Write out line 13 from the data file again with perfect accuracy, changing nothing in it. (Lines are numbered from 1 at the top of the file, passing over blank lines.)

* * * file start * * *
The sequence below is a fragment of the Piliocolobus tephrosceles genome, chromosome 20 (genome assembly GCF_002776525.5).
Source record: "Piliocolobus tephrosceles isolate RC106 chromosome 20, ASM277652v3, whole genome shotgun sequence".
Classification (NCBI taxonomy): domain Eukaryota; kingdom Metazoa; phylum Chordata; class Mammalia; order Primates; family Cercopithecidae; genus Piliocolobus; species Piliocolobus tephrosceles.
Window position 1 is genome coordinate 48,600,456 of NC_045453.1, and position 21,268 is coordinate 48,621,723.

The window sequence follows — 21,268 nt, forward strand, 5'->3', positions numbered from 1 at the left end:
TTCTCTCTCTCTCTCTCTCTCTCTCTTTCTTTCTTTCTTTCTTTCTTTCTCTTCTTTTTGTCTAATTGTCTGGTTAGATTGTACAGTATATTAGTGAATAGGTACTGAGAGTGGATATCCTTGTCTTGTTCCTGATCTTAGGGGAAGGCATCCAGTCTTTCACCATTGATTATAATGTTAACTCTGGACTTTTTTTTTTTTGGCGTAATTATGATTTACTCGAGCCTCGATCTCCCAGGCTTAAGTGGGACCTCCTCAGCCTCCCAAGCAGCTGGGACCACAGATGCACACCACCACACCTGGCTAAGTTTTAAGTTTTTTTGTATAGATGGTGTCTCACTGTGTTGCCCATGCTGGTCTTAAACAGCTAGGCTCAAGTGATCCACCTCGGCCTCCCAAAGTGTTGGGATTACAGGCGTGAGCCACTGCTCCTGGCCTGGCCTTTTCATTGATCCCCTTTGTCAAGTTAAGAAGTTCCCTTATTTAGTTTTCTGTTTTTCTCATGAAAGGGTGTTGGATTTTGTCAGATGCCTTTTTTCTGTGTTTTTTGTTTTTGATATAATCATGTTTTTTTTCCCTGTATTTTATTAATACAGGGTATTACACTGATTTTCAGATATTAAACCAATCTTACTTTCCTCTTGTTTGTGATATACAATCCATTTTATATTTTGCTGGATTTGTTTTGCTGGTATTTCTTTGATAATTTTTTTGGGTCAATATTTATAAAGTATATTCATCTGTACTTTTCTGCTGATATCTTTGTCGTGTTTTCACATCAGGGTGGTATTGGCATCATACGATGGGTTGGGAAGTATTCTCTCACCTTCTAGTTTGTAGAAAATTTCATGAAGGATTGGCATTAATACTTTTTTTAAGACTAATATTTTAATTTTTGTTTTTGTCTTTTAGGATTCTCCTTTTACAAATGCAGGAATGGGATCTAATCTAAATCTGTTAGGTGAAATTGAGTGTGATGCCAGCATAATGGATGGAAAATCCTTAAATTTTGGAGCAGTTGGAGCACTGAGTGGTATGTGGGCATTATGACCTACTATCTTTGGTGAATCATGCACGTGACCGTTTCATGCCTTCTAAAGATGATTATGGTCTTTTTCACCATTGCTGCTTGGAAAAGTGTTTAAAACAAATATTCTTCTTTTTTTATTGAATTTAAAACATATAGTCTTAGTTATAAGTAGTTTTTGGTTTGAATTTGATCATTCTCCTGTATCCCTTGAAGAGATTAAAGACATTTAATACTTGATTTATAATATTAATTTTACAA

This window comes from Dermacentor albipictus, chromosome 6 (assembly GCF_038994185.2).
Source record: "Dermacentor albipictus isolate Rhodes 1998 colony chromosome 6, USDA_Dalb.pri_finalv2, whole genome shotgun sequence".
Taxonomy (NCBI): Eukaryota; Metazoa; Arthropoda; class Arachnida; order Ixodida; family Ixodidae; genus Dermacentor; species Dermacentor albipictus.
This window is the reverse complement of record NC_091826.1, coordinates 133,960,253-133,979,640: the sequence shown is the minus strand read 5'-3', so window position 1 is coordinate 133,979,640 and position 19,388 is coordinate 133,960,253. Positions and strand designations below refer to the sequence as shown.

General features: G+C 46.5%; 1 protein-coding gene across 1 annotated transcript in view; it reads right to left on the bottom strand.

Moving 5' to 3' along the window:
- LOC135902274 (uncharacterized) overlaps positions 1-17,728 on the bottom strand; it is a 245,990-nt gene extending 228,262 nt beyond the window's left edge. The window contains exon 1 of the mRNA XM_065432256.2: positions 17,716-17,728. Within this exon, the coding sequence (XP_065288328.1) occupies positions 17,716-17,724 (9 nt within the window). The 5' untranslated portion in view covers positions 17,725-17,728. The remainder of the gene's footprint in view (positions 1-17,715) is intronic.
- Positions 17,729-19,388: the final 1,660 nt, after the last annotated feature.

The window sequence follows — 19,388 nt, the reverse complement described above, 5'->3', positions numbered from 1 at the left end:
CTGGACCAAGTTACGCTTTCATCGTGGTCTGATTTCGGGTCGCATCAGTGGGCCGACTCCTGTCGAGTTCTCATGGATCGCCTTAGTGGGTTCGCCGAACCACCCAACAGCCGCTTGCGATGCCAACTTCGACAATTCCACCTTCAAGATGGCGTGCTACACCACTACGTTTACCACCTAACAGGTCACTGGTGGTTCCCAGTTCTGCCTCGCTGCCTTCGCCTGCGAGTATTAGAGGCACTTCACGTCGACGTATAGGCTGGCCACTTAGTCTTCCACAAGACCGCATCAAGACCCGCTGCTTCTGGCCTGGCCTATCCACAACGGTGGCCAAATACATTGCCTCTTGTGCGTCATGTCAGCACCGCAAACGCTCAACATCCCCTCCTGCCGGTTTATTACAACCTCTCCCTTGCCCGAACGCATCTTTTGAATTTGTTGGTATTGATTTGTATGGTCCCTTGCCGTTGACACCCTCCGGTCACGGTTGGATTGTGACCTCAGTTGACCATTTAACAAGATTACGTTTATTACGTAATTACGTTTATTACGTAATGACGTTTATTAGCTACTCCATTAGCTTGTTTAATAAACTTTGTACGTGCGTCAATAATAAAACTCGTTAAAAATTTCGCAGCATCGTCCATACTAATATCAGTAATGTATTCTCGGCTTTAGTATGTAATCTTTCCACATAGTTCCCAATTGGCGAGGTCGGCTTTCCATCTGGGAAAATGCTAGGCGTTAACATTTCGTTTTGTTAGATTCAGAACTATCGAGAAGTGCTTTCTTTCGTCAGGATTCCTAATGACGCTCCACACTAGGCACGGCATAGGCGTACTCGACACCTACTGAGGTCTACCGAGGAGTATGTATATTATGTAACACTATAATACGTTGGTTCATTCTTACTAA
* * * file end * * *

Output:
- LOC135902274 (uncharacterized) overlaps positions 1-17,728 on the bottom strand; it is a 245,990-nt gene extending 228,262 nt beyond the window's left edge. The window contains exon 1 of the mRNA XM_065432256.2: positions 17,716-17,728. Within this exon, the coding sequence (XP_065288328.1) occupies positions 17,716-17,724 (9 nt within the window). The 5' untranslated portion in view covers positions 17,725-17,728. The remainder of the gene's footprint in view (positions 1-17,715) is intronic.